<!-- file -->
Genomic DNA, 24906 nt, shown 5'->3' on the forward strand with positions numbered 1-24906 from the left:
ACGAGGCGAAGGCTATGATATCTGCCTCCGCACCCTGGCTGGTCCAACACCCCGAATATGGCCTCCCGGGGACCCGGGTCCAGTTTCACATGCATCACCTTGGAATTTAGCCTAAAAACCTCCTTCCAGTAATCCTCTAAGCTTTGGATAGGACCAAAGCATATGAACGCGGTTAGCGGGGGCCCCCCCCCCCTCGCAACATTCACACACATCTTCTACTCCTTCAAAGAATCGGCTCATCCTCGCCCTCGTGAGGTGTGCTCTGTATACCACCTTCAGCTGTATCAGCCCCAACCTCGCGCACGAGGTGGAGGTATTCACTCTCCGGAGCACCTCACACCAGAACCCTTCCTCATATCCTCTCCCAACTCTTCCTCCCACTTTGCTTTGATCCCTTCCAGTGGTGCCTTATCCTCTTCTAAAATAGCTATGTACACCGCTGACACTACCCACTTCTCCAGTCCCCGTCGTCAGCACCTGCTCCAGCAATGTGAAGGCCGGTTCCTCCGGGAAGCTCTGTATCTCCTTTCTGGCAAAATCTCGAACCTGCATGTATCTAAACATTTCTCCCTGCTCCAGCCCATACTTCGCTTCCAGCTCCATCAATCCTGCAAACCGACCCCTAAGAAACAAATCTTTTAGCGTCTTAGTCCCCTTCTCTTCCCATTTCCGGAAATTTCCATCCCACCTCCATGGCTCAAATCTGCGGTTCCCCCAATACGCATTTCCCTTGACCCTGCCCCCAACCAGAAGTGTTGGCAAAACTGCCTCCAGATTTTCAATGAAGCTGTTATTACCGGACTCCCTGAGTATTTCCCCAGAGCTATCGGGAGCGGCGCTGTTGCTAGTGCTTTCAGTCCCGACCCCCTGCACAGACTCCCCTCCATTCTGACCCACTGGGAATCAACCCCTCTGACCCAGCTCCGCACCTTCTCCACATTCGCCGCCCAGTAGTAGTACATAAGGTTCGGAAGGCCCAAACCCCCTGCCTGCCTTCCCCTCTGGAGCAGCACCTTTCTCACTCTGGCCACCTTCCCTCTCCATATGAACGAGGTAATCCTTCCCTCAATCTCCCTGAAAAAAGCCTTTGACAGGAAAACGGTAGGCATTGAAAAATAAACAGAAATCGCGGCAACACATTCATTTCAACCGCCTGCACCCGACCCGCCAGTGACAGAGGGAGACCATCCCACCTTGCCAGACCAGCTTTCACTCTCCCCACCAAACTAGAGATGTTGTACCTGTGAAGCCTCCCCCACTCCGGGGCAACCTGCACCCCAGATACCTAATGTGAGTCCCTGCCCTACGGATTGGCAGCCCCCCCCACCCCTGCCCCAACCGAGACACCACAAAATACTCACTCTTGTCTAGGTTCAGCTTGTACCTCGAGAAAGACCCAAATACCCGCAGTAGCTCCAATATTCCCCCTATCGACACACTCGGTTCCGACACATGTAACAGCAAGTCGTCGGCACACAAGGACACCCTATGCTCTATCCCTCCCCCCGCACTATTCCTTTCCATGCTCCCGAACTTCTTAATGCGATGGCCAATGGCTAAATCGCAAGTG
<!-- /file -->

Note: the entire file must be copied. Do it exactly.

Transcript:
Genomic DNA, 24906 nt, shown 5'->3' on the forward strand with positions numbered 1-24906 from the left:
ACGAGGCGAAGGCTATGATATCTGCCTCCGCACCCTGGCTGGTCCAACACCCCGAATATGGCCTCCCGGGGACCCGGGTCCAGTTTCACATGCATCACCTTGGAATTTAGCCTAAAAACCTCCTTCCAGTAATCCTCTAAGCTTTGGATAGGACCAAAGCATATGAACGCGGTTAGCGGGGGCCCCCCCCCCCTCGCAACATTCACACACATCTTCTACTCCTTCAAAGAATCGGCTCATCCTCGCCCTCGTGAGGTGTGCTCTGTATACCACCTTCAGCTGTATCAGCCCCAACCTCGCGCACGAGGTGGAGGTATTCACTCTCCGGAGCACCTCACACCAGAACCCTTCCTCATATCCTCTCCCAACTCTTCCTCCCACTTTGCTTTGATCCCTTCCAGTGGTGCCTTATCCTCTTCTAAAATAGCTATGTACACCGCTGACACTACCCACTTCTCCAGTCCCCGTCGTCAGCACCTGCTCCAGCAATGTGAAGGCCGGTTCCTCCGGGAAGCTCTGTATCTCCTTTCTGGCAAAATCTCGAACCTGCATGTATCTAAACATTTCTCCCTGCTCCAGCCCATACTTCGCTTCCAGCTCCATCAATCCTGCAAACCGACCCCTAAGAAACAAATCTTTTAGCGTCTTAGTCCCCTTCTCTTCCCATTTCCGGAAATTTCCATCCCACCTCCATGGCTCAAATCTGCGGTTCCCCCAATACGCATTTCCCTTGACCCTGCCCCCAACCAGAAGTGTTGGCAAAACTGCCTCCAGATTTTCAATGAAGCTGTTATTACCGGACTCCCTGAGTATTTCCCCAGAGCTATCGGGAGCGGCGCTGTTGCTAGTGCTTTCAGTCCCGACCCCCTGCACAGACTCCCCTCCATTCTGACCCACTGGGAATCAACCCCTCTGACCCAGCTCCGCACCTTCTCCACATTCGCCGCCCAGTAGTAGTACATAAGGTTCGGAAGGCCCAAACCCCCTGCCTGCCTTCCCCTCTGGAGCAGCACCTTTCTCACTCTGGCCACCTTCCCTCTCCATATGAACGAGGTAATCCTTCCCTCAATCTCCCTGAAAAAAGCCTTTGACAGGAAAACGGTAGGCATTGAAAAATAAACAGAAATCGCGGCAACACATTCATTTCAACCGCCTGCACCCGACCCGCCAGTGACAGAGGGAGACCATCCCACCTTGCCAGACCAGCTTTCACTCTCCCCACCAAACTAGAGATGTTGTACCTGTGAAGCCTCCCCCACTCCGGGGCAACCTGCACCCCAGATACCTAATGTGAGTCCCTGCCCTACGGATTGGCAGCCCCCCCCACCCCTGCCCCAACCGAGACACCACAAAATACTCACTCTTGTCTAGGTTCAGCTTGTACCTCGAGAAAGACCCAAATACCCGCAGTAGCTCCAATATTCCCCCTATCGACACACTCGGTTCCGACACATGTAACAGCAAGTCGTCGGCACACAAGGACACCCTATGCTCTATCCCTCCCCCCGCACTATTCCTTTCCATGCTCCCGAACTTCTTAATGCGATGGCCAATGGCTAAATCGCAAGTG